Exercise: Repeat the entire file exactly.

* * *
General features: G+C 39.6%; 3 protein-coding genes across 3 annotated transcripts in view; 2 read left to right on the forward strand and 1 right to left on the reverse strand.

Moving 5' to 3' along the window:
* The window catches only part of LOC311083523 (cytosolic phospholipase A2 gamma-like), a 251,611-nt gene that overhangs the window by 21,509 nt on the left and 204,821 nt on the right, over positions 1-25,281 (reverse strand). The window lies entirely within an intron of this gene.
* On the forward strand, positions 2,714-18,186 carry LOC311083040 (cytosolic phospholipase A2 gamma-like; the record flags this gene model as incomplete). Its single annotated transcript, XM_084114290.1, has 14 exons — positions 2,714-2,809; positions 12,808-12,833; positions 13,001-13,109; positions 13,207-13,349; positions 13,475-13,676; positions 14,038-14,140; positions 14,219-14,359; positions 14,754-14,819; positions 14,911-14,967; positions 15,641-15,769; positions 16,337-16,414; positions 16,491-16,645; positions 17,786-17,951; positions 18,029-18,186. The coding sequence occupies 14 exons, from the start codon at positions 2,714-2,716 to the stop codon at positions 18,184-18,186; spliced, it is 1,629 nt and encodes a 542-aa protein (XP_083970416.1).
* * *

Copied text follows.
General features: G+C 39.6%; 3 protein-coding genes across 3 annotated transcripts in view; 2 read left to right on the forward strand and 1 right to left on the reverse strand.

Moving 5' to 3' along the window:
* The window catches only part of LOC311083523 (cytosolic phospholipase A2 gamma-like), a 251,611-nt gene that overhangs the window by 21,509 nt on the left and 204,821 nt on the right, over positions 1-25,281 (reverse strand). The window lies entirely within an intron of this gene.
* On the forward strand, positions 2,714-18,186 carry LOC311083040 (cytosolic phospholipase A2 gamma-like; the record flags this gene model as incomplete). Its single annotated transcript, XM_084114290.1, has 14 exons — positions 2,714-2,809; positions 12,808-12,833; positions 13,001-13,109; positions 13,207-13,349; positions 13,475-13,676; positions 14,038-14,140; positions 14,219-14,359; positions 14,754-14,819; positions 14,911-14,967; positions 15,641-15,769; positions 16,337-16,414; positions 16,491-16,645; positions 17,786-17,951; positions 18,029-18,186. The coding sequence occupies 14 exons, from the start codon at positions 2,714-2,716 to the stop codon at positions 18,184-18,186; spliced, it is 1,629 nt and encodes a 542-aa protein (XP_083970416.1).